Susan La Flesche, Physician
The first Native American doctor. Graduated valedictorian of her class from the first medical school in the USA established for women. Fluent in both her native tongue and English. A painter. A pianoist. However, as a woman she lacked the right to vote, and because she was an Indian, she didn’t count as an American citizen.
Spurred on by a childhood of a community split between assimilating into white culture or maintaining their own, and the experience of watching a woman die because the doctor wouldn’t show up to care for an Indian woman, Dr. Susan became such a caring doctor and advocate for her patients on her reservation that patients refused to see anyone else, forcing her white counterparts to quit and making her the only doctor on a 1350 square mile stretch.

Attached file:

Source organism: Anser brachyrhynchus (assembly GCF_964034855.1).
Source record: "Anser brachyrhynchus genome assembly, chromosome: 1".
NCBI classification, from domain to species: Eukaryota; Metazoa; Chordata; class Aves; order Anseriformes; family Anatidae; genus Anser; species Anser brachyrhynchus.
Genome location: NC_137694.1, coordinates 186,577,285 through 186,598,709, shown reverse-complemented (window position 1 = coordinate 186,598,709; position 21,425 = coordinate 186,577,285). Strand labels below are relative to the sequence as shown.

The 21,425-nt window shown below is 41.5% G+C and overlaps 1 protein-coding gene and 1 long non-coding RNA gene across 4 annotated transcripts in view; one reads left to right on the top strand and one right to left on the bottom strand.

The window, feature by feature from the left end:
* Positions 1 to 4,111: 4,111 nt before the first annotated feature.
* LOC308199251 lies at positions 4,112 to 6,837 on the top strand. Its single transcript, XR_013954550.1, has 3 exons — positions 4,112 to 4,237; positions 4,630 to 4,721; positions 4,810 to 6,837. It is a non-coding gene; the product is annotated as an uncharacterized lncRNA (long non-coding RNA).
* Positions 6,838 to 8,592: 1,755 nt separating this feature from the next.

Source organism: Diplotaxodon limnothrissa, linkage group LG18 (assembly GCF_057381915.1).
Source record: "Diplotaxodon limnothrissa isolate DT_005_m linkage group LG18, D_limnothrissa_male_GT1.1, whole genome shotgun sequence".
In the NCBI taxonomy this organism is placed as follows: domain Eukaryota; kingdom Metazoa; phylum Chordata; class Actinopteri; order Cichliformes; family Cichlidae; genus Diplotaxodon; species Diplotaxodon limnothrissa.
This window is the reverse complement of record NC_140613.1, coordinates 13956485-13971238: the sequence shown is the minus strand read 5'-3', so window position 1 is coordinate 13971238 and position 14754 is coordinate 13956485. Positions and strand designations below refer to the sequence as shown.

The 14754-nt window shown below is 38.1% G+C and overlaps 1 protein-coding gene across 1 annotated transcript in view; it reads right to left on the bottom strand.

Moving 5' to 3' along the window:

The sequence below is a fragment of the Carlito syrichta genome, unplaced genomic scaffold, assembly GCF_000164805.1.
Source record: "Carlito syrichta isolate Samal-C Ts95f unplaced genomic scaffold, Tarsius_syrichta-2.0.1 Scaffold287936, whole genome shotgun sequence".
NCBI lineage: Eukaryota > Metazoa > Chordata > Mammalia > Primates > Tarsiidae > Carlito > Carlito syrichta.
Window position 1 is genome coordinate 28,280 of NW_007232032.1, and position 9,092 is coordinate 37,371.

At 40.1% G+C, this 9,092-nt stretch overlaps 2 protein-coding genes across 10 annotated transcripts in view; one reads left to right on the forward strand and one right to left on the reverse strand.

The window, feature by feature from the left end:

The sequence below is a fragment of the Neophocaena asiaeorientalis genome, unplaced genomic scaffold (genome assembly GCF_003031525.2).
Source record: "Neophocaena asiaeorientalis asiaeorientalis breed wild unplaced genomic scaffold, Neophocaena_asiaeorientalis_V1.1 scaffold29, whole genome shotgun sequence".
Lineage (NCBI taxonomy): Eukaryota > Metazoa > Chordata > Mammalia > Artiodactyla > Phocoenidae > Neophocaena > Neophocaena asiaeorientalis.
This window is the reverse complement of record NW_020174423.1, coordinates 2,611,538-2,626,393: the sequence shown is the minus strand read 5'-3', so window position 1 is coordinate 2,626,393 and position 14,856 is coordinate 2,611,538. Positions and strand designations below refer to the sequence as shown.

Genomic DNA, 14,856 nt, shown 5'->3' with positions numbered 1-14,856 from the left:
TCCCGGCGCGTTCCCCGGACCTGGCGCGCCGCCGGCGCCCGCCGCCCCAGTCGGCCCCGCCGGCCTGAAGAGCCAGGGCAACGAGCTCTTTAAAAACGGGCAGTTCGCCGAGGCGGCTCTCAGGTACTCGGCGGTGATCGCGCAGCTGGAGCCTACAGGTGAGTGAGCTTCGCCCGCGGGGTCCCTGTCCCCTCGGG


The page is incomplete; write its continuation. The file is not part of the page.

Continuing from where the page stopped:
Later, Dr. Susan opened a private practice in Nebraska where she treated both Indians and whites. She advocated against alcoholism, which she saw destroy the lives of many of her patients, including her husband, and for practicalities like proper hygiene and screen doors to keep disease and bugs that carried disease at bay.
In 1915, before her death, she opened her dream hospital, the first modern hospital in Thurston County, Nebraska.